The Rains, The Floods, The Trees And Us
In Chapel Hill, the rain’s a pain when it falls mainly all in one weekend.
Because our aptly named municipality is, sure enough, mostly on a hill, one might wonder why we have so many troubles with storms here. We do Pogo proud because we can find the culprit is in the mirror. Some of it we are changing; some, we would not have any other way.
All that water flows downhill where we once let folks pave and build. And on everywhere on the hill, we love our trees.
The intersection where Mallette meets Franklin Street, now the Chipotle intersection, but known to old timers as the Fowler’s Food Store intersection, was developed in the forties. We didn’t have many rules about storm water then. That little swale always flooded.
When Bobby Fowler ran the family grocery, he discovered that kitty litter bags were the best flood “sand bags” that he would stack outside his doors! He was a big extrovert and everyone knew about Bobby and the kitty litter. The floods generally subsided pretty quickly and he would be open in a few hours. That was important because Fowler’s had a legendary walk-in beer cooler.
In the early sixties, the Karras brothers channeled Booker Creek into a culvert beneath what was to be their expanded Eastgate Shopping Center. Flood plains are great for AM radio towers, but not so good for that lovely strip that flooded again Sunday. The culvert overflowed , the water backed up to flood the bases of WCHL’s towers, the station’s signal got stronger but the building became a mess.
The times, they have been changing, but historically, the town allowed building in flood plains that, by last mid-century, enlightenment made controversial but not always prohibited. The Camelot Apartment project on Estes Drive across from University Mall was built in a flood plain and its building permit caused a stir from environmentalists at the time.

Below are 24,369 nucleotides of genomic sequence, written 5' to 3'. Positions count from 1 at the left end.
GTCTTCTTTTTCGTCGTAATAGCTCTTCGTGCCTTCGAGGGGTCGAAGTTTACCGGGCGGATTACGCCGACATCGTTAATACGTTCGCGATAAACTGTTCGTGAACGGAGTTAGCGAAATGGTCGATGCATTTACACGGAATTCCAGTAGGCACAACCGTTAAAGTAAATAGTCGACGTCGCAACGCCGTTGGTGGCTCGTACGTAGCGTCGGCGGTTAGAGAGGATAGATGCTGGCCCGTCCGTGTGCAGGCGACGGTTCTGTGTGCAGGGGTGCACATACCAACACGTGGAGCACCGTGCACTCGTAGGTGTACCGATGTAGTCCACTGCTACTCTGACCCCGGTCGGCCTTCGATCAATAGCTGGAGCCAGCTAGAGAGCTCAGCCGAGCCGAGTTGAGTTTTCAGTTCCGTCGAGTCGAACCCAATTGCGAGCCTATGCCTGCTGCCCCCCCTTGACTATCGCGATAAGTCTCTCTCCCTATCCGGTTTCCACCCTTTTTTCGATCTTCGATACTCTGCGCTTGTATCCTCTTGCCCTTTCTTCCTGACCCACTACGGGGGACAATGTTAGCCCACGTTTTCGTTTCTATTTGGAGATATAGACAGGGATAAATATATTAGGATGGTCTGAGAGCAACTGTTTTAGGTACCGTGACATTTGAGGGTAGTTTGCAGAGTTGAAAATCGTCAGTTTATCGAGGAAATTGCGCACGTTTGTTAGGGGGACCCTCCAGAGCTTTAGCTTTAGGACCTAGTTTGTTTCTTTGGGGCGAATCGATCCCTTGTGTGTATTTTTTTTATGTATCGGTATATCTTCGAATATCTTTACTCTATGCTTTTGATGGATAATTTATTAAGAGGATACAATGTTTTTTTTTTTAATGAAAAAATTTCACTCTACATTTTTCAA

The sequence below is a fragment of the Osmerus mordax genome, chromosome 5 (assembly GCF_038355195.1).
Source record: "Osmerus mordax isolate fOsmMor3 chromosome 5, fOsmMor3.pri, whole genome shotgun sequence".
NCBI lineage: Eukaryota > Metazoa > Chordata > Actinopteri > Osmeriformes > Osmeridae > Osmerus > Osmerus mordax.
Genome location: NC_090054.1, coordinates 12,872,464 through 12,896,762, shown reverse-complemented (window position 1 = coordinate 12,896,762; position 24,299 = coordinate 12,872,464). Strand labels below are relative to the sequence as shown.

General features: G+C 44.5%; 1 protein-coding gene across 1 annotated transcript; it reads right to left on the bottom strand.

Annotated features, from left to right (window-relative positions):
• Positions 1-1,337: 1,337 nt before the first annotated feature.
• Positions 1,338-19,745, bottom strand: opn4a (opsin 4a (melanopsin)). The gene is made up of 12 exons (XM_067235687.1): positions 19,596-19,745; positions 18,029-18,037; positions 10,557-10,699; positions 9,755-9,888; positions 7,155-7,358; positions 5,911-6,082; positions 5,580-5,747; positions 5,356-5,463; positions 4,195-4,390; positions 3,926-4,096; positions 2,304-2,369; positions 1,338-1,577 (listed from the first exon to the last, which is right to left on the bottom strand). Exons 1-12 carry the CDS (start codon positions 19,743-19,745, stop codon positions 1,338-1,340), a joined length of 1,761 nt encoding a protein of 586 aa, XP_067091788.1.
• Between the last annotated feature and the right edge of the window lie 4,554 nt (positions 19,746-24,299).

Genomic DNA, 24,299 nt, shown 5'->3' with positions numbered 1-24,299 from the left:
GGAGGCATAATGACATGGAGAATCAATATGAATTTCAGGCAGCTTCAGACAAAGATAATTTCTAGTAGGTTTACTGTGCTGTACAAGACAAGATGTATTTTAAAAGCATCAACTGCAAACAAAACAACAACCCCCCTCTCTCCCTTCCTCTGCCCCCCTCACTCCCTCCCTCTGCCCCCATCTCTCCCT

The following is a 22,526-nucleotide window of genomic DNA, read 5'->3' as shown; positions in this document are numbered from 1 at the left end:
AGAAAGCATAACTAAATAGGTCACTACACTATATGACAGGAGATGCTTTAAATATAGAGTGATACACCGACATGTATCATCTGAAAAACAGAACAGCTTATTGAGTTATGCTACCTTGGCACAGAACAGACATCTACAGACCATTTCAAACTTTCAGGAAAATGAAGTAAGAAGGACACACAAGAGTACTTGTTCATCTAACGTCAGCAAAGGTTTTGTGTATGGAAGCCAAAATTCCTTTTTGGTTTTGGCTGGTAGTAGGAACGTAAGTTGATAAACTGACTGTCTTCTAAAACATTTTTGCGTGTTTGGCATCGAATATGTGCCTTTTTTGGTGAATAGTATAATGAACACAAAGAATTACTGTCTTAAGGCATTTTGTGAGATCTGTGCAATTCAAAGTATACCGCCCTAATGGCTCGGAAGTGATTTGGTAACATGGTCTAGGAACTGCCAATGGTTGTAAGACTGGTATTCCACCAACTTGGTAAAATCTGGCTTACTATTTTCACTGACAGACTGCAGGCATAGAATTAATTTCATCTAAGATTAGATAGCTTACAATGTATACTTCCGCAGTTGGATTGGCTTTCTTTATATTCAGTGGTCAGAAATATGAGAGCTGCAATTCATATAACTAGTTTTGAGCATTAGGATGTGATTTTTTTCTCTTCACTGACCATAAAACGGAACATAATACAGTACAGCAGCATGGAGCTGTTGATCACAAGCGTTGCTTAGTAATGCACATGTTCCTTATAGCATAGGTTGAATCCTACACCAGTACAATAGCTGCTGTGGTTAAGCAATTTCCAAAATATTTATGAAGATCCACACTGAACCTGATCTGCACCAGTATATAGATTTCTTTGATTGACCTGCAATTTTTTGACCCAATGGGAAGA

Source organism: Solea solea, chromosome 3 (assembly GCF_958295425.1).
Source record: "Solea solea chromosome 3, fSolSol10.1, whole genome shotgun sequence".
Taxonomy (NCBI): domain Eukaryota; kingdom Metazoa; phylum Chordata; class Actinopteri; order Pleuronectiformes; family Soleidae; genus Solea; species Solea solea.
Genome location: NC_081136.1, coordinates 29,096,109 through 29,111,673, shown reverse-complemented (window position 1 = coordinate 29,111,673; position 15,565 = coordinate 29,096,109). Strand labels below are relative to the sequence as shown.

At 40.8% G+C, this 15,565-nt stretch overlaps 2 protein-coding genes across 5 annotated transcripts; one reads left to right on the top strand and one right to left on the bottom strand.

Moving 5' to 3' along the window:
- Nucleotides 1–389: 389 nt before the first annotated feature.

But, they went ahead.Camelot floods a lot.
The flooding in that area was exacerbated by the huge impervious surface of University Mall right across the road. The mall itself sits on a site that was once a hill. I lived near there at the time and watched them move that whole doggone hill that had been the site of a dairy.
We always wondered why they could not build a mall on a hill, but the North Hills company wanted it at street level. Bulldozers and backhoes moved that hill for about a year in daily convoys of dirt trucks filled to the brim. Many of us who were here remember its dust storms.
Things progressively changed, as the early lack of awareness and regulations gave way to an emerging realization that it’s not a good idea to build or pave things where it floods. The rules are tougher and we hate it when they are tough on any of us who want to build something.
We have gotten better at it, but it’s part of the history we preserve.Have you noticed that everything in town is either paved or it’s a tree? Every impervious surface floods and soaks more of the soil that holds the trees.
And oh, my lord, what a love affair between the trees and us. In Chapel Hill’s old neighborhoods, they are called “leafy” for a reason.
We live in a town where tree hugging is a universally celebrated virtue. Of course, the older the tree, the bigger it is, the more we are reverentially, belligerently protective!
Alas, the older and bigger the tree, the more likely it is to fall when we have heavy rains. Trees fall, streets are blocked, power goes out and everyone is a grump except WCHL, which gets all those listeners who flock there in such emergencies.
There are remedies. This would be easy to fix. But, none of us wants to spend the money to put power lines underground. And we sure don’t want to cut those trees. Unthinkable!
Then, here comes the rains. When the ground is saturated, the trees fall and much of the town is out of power. Then, we call out the Duke Power crews for emergency repairs while we complain about how long it takes them. How slow!
That’s part of the life we live here. And as my departed old buddy Roland Giduz would opine when musing about our lovely local contradictions, “Ain’t it grand!”
Photo by @jdribo, Carrboro